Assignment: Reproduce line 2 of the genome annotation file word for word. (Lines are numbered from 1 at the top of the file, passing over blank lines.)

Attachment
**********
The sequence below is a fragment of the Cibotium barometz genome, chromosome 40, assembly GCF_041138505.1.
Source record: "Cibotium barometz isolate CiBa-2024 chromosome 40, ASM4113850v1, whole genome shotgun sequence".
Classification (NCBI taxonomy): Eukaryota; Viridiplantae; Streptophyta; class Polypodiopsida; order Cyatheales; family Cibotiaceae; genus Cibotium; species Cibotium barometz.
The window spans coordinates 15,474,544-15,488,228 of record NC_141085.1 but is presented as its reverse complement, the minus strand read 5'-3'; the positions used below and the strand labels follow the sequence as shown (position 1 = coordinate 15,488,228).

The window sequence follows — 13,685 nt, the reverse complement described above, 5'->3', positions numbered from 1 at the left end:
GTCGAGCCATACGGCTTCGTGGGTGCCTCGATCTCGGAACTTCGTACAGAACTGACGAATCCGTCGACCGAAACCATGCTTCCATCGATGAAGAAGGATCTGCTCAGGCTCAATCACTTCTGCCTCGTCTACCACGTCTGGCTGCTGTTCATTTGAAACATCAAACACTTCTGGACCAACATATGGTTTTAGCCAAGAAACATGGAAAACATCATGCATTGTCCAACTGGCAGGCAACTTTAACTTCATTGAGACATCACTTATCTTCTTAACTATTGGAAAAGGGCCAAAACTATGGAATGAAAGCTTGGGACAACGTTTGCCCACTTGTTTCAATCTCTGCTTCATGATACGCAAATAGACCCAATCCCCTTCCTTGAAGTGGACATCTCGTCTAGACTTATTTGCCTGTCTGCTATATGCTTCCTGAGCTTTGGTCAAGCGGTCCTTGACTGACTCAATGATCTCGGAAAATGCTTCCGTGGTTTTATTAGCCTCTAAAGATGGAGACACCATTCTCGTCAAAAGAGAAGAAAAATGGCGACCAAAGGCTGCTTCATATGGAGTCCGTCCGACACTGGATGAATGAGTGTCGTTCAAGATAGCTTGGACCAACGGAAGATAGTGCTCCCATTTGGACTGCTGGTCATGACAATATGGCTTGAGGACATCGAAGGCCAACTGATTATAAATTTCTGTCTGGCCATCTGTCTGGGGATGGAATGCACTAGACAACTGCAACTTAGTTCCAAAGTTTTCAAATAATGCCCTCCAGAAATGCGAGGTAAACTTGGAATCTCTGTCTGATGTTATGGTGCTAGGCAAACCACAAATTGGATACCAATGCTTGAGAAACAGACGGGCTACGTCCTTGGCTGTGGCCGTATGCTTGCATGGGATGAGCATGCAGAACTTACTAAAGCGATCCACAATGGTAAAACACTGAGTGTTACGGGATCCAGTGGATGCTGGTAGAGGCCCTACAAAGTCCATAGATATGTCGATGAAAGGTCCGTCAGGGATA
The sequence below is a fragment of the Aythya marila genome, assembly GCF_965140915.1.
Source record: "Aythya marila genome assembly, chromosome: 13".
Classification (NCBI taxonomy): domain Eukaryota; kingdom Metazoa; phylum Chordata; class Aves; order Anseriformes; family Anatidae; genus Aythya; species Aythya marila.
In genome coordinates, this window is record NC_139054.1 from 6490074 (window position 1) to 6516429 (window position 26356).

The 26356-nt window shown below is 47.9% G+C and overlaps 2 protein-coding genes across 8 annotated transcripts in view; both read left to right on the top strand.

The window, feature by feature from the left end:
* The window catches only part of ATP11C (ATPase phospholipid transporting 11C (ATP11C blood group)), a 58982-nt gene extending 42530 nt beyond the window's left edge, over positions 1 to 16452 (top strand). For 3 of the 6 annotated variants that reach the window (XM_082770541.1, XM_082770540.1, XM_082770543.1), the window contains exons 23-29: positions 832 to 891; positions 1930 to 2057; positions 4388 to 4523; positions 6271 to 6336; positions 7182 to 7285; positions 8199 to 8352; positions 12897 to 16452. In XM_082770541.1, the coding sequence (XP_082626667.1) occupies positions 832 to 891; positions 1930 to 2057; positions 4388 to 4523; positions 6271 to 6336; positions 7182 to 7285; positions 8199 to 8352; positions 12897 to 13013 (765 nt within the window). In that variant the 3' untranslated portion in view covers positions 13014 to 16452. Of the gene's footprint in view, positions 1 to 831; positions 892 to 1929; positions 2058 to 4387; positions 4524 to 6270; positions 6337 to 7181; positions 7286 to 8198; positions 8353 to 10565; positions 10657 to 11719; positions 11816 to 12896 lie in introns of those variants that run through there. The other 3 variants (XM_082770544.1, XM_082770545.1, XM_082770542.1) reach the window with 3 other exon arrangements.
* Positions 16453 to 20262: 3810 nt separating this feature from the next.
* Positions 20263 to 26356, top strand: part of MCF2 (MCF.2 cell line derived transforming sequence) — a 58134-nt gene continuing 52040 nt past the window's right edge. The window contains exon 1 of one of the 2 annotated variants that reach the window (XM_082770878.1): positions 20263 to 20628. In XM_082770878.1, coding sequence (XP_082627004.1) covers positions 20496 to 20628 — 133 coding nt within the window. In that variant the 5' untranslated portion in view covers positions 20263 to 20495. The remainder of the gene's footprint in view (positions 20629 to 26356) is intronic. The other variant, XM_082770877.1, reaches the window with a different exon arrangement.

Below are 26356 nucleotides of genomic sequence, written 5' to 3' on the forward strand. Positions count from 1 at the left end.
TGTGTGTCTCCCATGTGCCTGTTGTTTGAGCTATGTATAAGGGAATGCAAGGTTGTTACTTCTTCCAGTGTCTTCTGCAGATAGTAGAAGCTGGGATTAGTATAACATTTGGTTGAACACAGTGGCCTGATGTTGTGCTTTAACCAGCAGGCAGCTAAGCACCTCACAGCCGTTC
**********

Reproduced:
Source record: "Cibotium barometz isolate CiBa-2024 chromosome 40, ASM4113850v1, whole genome shotgun sequence".